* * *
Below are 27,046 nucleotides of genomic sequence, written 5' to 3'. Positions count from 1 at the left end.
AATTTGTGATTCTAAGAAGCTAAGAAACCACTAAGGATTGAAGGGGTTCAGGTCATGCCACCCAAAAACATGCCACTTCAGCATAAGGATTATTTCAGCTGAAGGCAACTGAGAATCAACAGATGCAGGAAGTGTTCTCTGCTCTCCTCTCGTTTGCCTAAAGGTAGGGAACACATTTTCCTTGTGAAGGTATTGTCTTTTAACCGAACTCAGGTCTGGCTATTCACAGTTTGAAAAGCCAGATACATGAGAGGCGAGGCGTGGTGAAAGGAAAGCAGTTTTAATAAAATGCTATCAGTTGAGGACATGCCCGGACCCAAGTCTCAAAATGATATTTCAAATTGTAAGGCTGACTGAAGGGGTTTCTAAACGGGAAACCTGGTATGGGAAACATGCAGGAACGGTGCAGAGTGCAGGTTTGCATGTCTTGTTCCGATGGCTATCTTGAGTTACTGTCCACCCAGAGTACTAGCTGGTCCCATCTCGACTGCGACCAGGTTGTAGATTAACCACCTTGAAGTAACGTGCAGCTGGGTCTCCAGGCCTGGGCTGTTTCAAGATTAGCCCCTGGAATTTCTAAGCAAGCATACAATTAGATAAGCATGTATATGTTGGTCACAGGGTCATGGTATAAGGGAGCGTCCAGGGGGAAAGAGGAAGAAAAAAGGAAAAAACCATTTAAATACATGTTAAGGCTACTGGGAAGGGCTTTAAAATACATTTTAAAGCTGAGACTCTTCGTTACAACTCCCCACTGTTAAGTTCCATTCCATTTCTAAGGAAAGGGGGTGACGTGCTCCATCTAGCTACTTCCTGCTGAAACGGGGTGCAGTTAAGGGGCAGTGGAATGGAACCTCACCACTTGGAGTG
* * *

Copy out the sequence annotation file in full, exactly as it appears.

Below are 27,046 nucleotides of genomic sequence, written 5' to 3'. Positions count from 1 at the left end.
AATTTGTGATTCTAAGAAGCTAAGAAACCACTAAGGATTGAAGGGGTTCAGGTCATGCCACCCAAAAACATGCCACTTCAGCATAAGGATTATTTCAGCTGAAGGCAACTGAGAATCAACAGATGCAGGAAGTGTTCTCTGCTCTCCTCTCGTTTGCCTAAAGGTAGGGAACACATTTTCCTTGTGAAGGTATTGTCTTTTAACCGAACTCAGGTCTGGCTATTCACAGTTTGAAAAGCCAGATACATGAGAGGCGAGGCGTGGTGAAAGGAAAGCAGTTTTAATAAAATGCTATCAGTTGAGGACATGCCCGGACCCAAGTCTCAAAATGATATTTCAAATTGTAAGGCTGACTGAAGGGGTTTCTAAACGGGAAACCTGGTATGGGAAACATGCAGGAACGGTGCAGAGTGCAGGTTTGCATGTCTTGTTCCGATGGCTATCTTGAGTTACTGTCCACCCAGAGTACTAGCTGGTCCCATCTCGACTGCGACCAGGTTGTAGATTAACCACCTTGAAGTAACGTGCAGCTGGGTCTCCAGGCCTGGGCTGTTTCAAGATTAGCCCCTGGAATTTCTAAGCAAGCATACAATTAGATAAGCATGTATATGTTGGTCACAGGGTCATGGTATAAGGGAGCGTCCAGGGGGAAAGAGGAAGAAAAAAGGAAAAAACCATTTAAATACATGTTAAGGCTACTGGGAAGGGCTTTAAAATACATTTTAAAGCTGAGACTCTTCGTTACAACTCCCCACTGTTAAGTTCCATTCCATTTCTAAGGAAAGGGGGTGACGTGCTCCATCTAGCTACTTCCTGCTGAAACGGGGTGCAGTTAAGGGGCAGTGGAATGGAACCTCACCACTTGGAGTG